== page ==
One of the things you will see from us this year is more projects that are suitable for the masculine side of life. It is not to say they will not work for females, but if you are like me, I struggle a bit when it is a man’s birthday or event. So, with that in mind, at least once a month, we will feature a more masculine project.
Today’s card is for the bicycle enthusiast.
So, what do you do when you need a card and don’t have the stamps…well, Google it! Since this ‘not-so-young” man is a major bicycle enthusiast, I couldn’t think of anything else that would be appropriate. I went on the search for a proper bike. Now I know he is very specific about what kind of bike he likes so of course, I had to get my husband to approve the bike image. Once the bike was found, I scaled it to the proper size and printed it on plain paper first.
My printer does not like heavier paper going through it’s paper path, UNLESS it thinks it is making a copy. So, I tricked it into thinking it was just a copy by taking the previously printed bike on plain paper and placed it on the glass, then made a “copy” using Desert Storm cardstock in the upper paper feed.
After the bicycle was printed, it was carefully cut out and set aside. Next up was the background. Employing the same techniques used to create the bicycle, I found a bicycle wheel image, duplicated it several times and arranged it as a collage. Then, it was just a matter of following the same step of the bicycle:
- Printing the collage onto plain paper
- Placing the printing paper on the glass
- Putting a piece of watercolor paper in the single paper feed
- Printed the collage and trimmed it down to size using die cutting it with a stitched rectangle die
Now the background was ready to watercolor. I wasn’t sure how the collage background was going to take to water being applied since I only have an ink-jet printer and inkjet ink is water soluable. But it all worked out! I brushed on only a thin layer of clear, clean water onto the background and then added some watercolor – for this project, it was mainly blues and grays.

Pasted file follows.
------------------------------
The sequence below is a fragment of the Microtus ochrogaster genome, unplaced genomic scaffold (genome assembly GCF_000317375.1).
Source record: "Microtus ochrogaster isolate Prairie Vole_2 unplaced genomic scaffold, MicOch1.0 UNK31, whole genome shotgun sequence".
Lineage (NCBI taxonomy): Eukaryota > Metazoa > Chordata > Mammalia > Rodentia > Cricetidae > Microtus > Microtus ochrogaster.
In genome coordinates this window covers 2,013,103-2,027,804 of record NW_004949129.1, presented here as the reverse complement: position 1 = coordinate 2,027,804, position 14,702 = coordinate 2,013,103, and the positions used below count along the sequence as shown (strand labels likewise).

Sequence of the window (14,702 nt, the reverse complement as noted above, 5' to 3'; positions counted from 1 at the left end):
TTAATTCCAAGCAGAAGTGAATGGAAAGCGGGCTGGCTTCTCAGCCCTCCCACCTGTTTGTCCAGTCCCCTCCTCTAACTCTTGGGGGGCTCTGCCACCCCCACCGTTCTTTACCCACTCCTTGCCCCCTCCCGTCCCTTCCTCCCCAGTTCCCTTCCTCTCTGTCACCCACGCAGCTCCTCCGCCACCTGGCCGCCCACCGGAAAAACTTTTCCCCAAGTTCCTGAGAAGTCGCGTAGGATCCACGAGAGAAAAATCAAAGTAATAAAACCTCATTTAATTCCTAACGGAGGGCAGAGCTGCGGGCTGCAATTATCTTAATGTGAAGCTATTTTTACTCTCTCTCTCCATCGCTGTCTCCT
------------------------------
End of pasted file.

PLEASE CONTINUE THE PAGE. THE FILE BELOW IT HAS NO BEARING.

After the watercolor wash was applied, I still thought it needed something…so I sprinkled, in strategic places, a bit of Ken Oliver Earthtones Color Burst dry watercolor crystals. To finish, I let it dry and then added black texture paste through a stencil in the upper left and lower right corners and let it dry again.
While the background was drying, I typed the definition of the word “bicycle” onto a piece of cardstock and tore the edges and hand lettered “happy birthday” onto a black piece of cardstock. By the way, don’t fret if you don’t like to hand letter, stamping a birthday message and heat embossing it would be a great way to go too!
Now, on to the final step of assembly. Using a black cardstock card base, I cut a piece of printed wood paper from the Juniper Berry paper pak and placed it on top the card base. Next, I added foam to the back of the watercolored wheel background and mounted it on top the wood paper. With washi tape, I added the ‘definition’, popped-up the bicycle and tucked in the ‘happy birthday’. And now you have a card made specifically for the bicycle enthusiast!
When presenting a handmade card, I think it is only fitting to make a handmade envelope to match. If you haven’t made your own envelopes before, using the We R Memory Keepers envelope punch board makes quick work of it… it is done in a snap…. I don’t know what I would do without it!
P.S. – For those that like to letter and wonder what pen I used for the “Lyle” lettering on the envelope. That was created in one stoke, using a 6mm Parallel Pen with a groove etched in it. If you would like more information on the groove, give us a shout through email or phone.